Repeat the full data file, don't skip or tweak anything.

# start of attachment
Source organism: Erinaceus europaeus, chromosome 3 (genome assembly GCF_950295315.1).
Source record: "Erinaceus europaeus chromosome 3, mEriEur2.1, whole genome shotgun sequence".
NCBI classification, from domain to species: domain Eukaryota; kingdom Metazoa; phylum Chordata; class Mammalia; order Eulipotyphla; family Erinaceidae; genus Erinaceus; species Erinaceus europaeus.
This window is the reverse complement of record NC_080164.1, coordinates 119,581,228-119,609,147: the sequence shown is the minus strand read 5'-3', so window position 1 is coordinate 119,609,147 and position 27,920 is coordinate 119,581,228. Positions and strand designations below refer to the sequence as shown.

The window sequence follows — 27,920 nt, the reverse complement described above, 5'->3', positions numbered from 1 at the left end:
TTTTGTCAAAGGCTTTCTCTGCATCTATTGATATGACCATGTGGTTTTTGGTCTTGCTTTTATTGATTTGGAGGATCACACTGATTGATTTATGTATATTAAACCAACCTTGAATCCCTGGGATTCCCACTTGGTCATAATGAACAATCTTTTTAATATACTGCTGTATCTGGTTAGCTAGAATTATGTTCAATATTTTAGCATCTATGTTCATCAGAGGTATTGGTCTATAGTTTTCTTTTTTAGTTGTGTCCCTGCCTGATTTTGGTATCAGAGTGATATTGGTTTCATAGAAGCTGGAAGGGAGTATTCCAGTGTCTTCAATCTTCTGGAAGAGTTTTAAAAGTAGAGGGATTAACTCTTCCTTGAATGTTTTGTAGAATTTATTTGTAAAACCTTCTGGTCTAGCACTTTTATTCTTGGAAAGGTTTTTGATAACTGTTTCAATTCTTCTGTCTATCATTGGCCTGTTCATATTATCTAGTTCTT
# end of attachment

Source organism: Erinaceus europaeus, chromosome 3 (genome assembly GCF_950295315.1).
Source record: "Erinaceus europaeus chromosome 3, mEriEur2.1, whole genome shotgun sequence".
NCBI classification, from domain to species: domain Eukaryota; kingdom Metazoa; phylum Chordata; class Mammalia; order Eulipotyphla; family Erinaceidae; genus Erinaceus; species Erinaceus europaeus.
This window is the reverse complement of record NC_080164.1, coordinates 119,581,228-119,609,147: the sequence shown is the minus strand read 5'-3', so window position 1 is coordinate 119,609,147 and position 27,920 is coordinate 119,581,228. Positions and strand designations below refer to the sequence as shown.

The window sequence follows — 27,920 nt, the reverse complement described above, 5'->3', positions numbered from 1 at the left end:
TTTTGTCAAAGGCTTTCTCTGCATCTATTGATATGACCATGTGGTTTTTGGTCTTGCTTTTATTGATTTGGAGGATCACACTGATTGATTTATGTATATTAAACCAACCTTGAATCCCTGGGATTCCCACTTGGTCATAATGAACAATCTTTTTAATATACTGCTGTATCTGGTTAGCTAGAATTATGTTCAATATTTTAGCATCTATGTTCATCAGAGGTATTGGTCTATAGTTTTCTTTTTTAGTTGTGTCCCTGCCTGATTTTGGTATCAGAGTGATATTGGTTTCATAGAAGCTGGAAGGGAGTATTCCAGTGTCTTCAATCTTCTGGAAGAGTTTTAAAAGTAGAGGGATTAACTCTTCCTTGAATGTTTTGTAGAATTTATTTGTAAAACCTTCTGGTCTAGCACTTTTATTCTTGGAAAGGTTTTTGATAACTGTTTCAATTCTTCTGTCTATCATTGGCCTGTTCATATTATCTAGTTCTT